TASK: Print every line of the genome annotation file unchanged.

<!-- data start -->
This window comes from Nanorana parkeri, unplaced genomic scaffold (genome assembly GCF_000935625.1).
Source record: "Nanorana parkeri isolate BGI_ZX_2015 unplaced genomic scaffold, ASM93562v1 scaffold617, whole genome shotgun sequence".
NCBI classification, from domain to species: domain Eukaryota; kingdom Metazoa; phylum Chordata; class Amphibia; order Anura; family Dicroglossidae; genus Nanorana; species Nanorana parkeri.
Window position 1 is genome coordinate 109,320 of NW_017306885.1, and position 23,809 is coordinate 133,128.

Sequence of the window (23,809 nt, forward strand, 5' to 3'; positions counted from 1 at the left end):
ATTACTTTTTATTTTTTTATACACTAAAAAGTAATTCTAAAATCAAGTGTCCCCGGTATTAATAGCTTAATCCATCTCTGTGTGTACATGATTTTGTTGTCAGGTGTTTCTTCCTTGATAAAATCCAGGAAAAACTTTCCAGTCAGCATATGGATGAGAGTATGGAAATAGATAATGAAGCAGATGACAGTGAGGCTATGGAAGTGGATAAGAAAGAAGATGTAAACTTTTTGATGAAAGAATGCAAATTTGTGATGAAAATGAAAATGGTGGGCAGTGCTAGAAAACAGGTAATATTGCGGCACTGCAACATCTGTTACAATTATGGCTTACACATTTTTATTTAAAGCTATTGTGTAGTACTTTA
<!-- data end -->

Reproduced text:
This window comes from Nanorana parkeri, unplaced genomic scaffold (genome assembly GCF_000935625.1).
Source record: "Nanorana parkeri isolate BGI_ZX_2015 unplaced genomic scaffold, ASM93562v1 scaffold617, whole genome shotgun sequence".
NCBI classification, from domain to species: domain Eukaryota; kingdom Metazoa; phylum Chordata; class Amphibia; order Anura; family Dicroglossidae; genus Nanorana; species Nanorana parkeri.
Window position 1 is genome coordinate 109,320 of NW_017306885.1, and position 23,809 is coordinate 133,128.

Sequence of the window (23,809 nt, forward strand, 5' to 3'; positions counted from 1 at the left end):
ATTACTTTTTATTTTTTTATACACTAAAAAGTAATTCTAAAATCAAGTGTCCCCGGTATTAATAGCTTAATCCATCTCTGTGTGTACATGATTTTGTTGTCAGGTGTTTCTTCCTTGATAAAATCCAGGAAAAACTTTCCAGTCAGCATATGGATGAGAGTATGGAAATAGATAATGAAGCAGATGACAGTGAGGCTATGGAAGTGGATAAGAAAGAAGATGTAAACTTTTTGATGAAAGAATGCAAATTTGTGATGAAAATGAAAATGGTGGGCAGTGCTAGAAAACAGGTAATATTGCGGCACTGCAACATCTGTTACAATTATGGCTTACACATTTTTATTTAAAGCTATTGTGTAGTACTTTA